The cities were officially recognized as the nation's founding Playful City USA communities in front of representatives from across the country during the National League of Cities conference in New Orleans, La., Nov. 17-19.
Following the announcement, the communities were given the option of applying for grants by submitting a play-themed, fun-filled video and a detailed plan for how the grant award would be used.
The videos were viewed more than 150,000 times by individuals across the country who voted for their favorite videos from Nov. 30-Dec. 21. A judging panel then determined the eventual winners with strong consideration given to communities that successfully rallied their citizens to vote.
The KaBOOM! Playful City USA Grant Awards Show and the videos submitted by the communities can still be viewed at www.playfulcityusa.org/grant.
2007 Playful City USA Grant Awards Show List of Awards
Golden Kazoos ($25,000 grant)
East Cleveland, Ohio
Honorary Mention Golden Kazoos ($5,000 grant)
San Francisco, Calif.
Special Mention Golden Kazoos
Best Dramatic Performance By a Child: Canton, Ga.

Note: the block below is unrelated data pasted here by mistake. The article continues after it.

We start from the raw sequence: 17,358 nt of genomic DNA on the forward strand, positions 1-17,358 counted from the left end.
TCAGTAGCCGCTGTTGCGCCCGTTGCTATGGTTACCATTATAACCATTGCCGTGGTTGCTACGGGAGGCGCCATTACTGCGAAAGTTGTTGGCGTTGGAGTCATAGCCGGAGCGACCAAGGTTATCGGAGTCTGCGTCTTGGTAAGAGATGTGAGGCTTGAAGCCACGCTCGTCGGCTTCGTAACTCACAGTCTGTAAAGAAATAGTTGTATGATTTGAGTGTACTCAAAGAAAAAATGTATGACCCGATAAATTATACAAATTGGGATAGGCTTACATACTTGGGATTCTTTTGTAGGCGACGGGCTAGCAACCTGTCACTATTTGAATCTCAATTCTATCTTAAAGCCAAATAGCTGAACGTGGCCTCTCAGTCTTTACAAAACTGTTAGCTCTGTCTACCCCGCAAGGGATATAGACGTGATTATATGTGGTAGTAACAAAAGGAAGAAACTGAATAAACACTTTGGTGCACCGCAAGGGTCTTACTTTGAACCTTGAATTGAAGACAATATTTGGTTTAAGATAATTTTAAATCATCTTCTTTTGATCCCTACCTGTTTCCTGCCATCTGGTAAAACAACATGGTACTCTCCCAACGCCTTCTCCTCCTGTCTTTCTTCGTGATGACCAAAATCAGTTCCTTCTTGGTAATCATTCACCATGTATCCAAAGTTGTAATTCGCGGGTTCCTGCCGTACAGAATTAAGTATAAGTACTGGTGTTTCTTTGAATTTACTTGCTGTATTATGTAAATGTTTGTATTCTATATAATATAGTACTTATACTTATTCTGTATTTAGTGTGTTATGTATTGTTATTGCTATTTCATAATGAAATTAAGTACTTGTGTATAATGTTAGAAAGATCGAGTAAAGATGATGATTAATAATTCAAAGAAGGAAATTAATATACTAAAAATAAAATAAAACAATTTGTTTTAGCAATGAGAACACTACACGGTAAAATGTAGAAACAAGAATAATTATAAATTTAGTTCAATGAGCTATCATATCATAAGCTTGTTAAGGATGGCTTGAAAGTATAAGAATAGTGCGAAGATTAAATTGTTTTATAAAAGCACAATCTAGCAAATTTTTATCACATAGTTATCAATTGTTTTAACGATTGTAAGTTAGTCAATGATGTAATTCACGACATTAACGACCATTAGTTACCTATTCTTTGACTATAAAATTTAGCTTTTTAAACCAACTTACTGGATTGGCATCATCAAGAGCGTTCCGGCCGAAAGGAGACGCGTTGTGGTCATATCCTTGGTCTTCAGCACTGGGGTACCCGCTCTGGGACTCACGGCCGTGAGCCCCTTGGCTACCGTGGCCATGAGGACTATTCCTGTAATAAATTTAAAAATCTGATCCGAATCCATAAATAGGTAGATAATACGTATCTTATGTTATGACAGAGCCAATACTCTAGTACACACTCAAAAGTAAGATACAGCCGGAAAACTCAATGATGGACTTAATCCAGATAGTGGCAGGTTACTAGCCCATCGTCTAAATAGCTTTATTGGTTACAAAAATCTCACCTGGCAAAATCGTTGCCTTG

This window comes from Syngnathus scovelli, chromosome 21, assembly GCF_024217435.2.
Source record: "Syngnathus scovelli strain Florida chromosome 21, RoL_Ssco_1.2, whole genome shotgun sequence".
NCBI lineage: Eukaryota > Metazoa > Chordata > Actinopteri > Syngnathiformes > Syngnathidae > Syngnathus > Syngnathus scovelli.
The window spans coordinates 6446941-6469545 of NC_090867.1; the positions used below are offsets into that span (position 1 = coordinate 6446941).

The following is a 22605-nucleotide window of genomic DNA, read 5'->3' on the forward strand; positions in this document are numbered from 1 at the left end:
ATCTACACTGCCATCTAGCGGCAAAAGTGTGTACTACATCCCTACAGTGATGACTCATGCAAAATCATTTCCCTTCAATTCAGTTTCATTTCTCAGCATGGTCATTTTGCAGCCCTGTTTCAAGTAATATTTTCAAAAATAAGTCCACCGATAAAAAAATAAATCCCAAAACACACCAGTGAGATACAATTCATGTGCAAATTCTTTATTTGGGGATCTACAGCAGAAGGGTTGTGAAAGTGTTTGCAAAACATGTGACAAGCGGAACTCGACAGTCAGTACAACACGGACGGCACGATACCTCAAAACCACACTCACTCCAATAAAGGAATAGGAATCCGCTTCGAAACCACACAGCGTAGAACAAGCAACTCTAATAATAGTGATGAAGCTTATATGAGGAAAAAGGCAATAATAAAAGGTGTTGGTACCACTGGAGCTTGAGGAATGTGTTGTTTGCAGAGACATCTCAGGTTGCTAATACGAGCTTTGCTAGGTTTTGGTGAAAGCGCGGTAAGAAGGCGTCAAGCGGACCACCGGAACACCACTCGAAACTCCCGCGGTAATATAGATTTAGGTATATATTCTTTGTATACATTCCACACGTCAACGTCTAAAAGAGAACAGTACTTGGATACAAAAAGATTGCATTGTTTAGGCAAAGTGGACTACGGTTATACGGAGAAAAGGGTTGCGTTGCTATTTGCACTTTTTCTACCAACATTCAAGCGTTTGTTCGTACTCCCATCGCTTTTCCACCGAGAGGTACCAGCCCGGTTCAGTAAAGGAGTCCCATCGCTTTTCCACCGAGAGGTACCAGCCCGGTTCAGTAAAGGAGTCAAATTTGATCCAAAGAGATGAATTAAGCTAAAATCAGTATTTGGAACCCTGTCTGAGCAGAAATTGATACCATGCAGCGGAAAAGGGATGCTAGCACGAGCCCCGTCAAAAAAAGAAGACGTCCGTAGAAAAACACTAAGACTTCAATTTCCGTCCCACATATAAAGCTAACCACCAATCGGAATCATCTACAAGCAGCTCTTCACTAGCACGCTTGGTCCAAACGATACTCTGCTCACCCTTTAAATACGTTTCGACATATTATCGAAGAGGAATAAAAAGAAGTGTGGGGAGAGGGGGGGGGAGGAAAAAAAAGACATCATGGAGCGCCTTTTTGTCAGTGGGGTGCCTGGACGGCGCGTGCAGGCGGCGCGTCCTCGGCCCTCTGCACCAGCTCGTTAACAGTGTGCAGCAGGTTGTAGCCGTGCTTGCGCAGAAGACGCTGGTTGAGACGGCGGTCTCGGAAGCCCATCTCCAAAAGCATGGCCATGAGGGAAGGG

Best Music: Cedar City, Utah
Best Orchestra: Dothan, Ala.
Best Belly Dancing: El Paso, Texas
Best Movie Reel: Lake Charles, La.
Best Collective Footwork: Lake Worth, Fla.
Best Swinging: New Lenox, Ill.
Best Performance By a Mayor: New Roads, La.
Best Comedic Performance: Phoenix, Ariz.
Best Stunt: Portsmouth, Ohio
Best Chorus: Spartanburg, S.C.
Best Hook: Tucson, Ariz.
Best Tumbling: Wapello, Iowa
2007 KaBOOM! Playful City USA communities
*Cedar City, Utah
*East Cleveland, Ohio
*El Paso, Texas
*Lake Charles, La.
*Lake Worth, Fla.
Mountain Grove, Mo.
*New Lenox, Ill.
*New Roads, La.
*San Francisco, Calif.
San Jose, Calif.
* Applied for grant
KaBOOM! is a national non-profit organization that envisions a great place to play within walking distance of every child in America. Since 1995, KaBOOM! has used its innovative community-build model to bring together business and community interests to construct more than 1,300 new playgrounds, skateparks, sports fields and ice rinks across North America. KaBOOM! also offers a variety of resources, including an online community, regional and national trainings, grants, publications and the KaBOOM! National Campaign for Play, which includes Playful City USA and the Playmaker Network – a national network of individual advocates for play. Headquartered in Washington, D.C., KaBOOM! also has offices in Chicago, Atlanta and San Mateo, CA.